Researchers we funded at the University of Dundee have discovered how an enzyme is involved in damaging heart muscle after a heart attack. The findings are the first step towards developing a new treatment to prevent that damage.
The team studied heart cells grown in a dish to learn how exactly an enzyme called DHHC5 is involved in a healthy heartbeat. They also looked at how the enzyme can act differently and cause damage during a heart attack.
Researchers were already familiar with DHHC5 because it is essential for a number of processes in the body. It is involved in ensuring we retain short term memories in the brain, for example.
The team was led by Dr Will Fuller and colleagues in the Medical Research Institute at the University of Dundee but the work also involved researchers at the Universities of Edinburgh and Leeds and King’s College London. Collaborations between top scientists at different universities are often vital to making discoveries like this.
A prime suspect
DHHC5 was already suspected of being involved in heart muscle injury during a heart attack but researchers were unsure how it was involved. The cells, taken from rats, allowed the team to study the enzyme in fine detail and see how it works, including specific parts of it.
Dr Fuller explains the significance of knowing the specifics when it comes to designing drugs that target the DHHC5 enzyme:
This means we might be able to interfere with the ‘bad’ things this enzyme does, like damaging heart muscle during a heart attack, without affecting the ‘good’ things such as establishing memories in the brain.”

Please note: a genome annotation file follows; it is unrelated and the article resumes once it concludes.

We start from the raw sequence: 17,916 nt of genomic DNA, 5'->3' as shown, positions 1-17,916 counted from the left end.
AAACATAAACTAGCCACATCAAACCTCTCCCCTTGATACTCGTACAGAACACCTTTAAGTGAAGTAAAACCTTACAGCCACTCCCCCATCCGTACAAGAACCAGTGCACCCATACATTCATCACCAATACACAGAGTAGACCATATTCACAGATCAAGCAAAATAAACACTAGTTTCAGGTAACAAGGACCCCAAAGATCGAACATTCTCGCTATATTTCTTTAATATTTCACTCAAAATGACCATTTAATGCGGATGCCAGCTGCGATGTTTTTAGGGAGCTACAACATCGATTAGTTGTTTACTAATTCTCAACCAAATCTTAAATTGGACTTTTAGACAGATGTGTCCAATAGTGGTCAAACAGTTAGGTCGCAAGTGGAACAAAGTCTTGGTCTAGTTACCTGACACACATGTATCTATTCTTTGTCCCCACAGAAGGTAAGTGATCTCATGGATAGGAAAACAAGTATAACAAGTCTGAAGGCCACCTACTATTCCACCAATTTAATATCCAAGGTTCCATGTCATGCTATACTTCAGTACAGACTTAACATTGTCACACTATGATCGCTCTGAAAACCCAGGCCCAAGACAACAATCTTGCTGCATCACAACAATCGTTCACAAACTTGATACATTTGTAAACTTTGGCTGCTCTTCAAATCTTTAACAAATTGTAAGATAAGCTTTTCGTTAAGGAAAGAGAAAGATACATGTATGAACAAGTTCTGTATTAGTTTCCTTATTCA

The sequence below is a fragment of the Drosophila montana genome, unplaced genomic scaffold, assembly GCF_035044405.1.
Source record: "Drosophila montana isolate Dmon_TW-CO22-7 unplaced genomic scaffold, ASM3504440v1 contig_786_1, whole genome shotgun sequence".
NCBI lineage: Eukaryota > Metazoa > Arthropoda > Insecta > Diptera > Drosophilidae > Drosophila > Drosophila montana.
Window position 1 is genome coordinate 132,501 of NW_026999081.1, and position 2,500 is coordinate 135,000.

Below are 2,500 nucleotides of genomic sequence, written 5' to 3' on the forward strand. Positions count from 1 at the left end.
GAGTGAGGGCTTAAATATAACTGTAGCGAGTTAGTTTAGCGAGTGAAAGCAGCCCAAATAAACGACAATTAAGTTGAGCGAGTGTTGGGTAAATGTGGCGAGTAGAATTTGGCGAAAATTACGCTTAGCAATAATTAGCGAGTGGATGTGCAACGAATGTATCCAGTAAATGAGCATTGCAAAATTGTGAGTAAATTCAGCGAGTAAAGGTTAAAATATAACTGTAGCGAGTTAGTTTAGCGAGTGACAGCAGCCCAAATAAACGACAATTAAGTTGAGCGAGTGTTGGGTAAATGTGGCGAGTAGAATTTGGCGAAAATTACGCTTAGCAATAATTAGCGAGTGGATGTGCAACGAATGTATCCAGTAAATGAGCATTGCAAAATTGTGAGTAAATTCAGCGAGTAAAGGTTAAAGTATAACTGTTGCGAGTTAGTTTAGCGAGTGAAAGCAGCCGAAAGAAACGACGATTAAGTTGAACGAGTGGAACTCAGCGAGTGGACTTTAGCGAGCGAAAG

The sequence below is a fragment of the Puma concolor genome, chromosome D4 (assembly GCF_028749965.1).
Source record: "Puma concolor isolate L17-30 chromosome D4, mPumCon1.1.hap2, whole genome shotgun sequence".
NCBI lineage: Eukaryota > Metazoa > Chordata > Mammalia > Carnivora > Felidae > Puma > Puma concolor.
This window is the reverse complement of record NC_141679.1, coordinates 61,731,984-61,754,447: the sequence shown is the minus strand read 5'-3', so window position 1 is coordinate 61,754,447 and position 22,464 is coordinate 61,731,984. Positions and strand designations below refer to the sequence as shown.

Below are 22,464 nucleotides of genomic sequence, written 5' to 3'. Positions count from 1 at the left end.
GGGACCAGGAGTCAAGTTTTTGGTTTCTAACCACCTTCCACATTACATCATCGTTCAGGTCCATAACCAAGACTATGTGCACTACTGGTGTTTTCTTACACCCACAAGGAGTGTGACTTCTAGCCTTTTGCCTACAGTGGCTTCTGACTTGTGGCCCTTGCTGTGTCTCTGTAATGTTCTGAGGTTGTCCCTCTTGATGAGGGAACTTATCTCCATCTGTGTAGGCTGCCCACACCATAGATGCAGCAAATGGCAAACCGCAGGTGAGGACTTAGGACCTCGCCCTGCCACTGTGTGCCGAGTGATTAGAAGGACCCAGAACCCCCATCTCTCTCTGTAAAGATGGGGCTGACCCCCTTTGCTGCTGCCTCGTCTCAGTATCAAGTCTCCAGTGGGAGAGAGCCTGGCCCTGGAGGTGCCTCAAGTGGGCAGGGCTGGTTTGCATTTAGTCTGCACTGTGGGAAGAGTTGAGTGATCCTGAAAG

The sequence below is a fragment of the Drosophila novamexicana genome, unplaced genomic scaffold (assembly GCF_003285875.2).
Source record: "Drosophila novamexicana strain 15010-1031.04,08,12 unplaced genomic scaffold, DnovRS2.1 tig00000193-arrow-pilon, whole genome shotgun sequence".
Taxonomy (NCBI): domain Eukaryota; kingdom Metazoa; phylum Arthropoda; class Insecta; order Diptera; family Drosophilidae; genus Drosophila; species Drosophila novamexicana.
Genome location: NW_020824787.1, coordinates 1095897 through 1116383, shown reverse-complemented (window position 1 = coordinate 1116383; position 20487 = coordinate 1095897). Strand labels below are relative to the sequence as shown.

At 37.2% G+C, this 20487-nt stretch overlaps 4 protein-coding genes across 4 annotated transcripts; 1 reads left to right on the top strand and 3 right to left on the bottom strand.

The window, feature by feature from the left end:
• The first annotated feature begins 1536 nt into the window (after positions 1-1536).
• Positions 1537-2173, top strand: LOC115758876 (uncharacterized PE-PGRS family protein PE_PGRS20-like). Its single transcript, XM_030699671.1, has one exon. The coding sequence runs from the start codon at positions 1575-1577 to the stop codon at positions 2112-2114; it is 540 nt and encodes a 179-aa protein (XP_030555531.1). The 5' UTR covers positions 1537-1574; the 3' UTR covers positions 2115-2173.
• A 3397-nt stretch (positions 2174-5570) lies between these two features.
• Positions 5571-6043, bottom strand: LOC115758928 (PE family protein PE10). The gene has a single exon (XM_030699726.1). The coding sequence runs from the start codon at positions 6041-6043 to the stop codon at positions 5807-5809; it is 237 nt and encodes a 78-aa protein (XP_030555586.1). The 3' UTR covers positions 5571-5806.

Preventing heart failure
Heart attacks cause heart muscle damage which cannot be repaired. That damage can affect the heart's ability to pump properly. This can lead to heart failure where a person's heart is so weak it can be severely life-limiting. Treatments to repair that damage or prevent it entirely are vital.
These results are an important first step towards the goal of developing new treatments.
Professor Jeremy Pearson
Associate Medical Director
Our Associate Medical Director, Professor Jeremy Pearson, said:
The research, by showing the precise way in which the DHHC5 enzyme works, offers the potential to design urgently needed new drugs that may block its damaging effect on heart cells after a heart attack that can lead to debilitating heart failure.
These results are an important first step towards the goal of developing new treatments to prevent damage after a heart attack, but it will require considerably more research to understand whether their promise can be converted into clinical benefit.
These findings were published in the scientific journal Proceedings of the National Academy of Sciences (PNAS).
Help us fund more lifesaving research
Your donations have helped us fund this research but more studies are needed before findings like this can help the thousands of people who have a heart attack each year in the UK.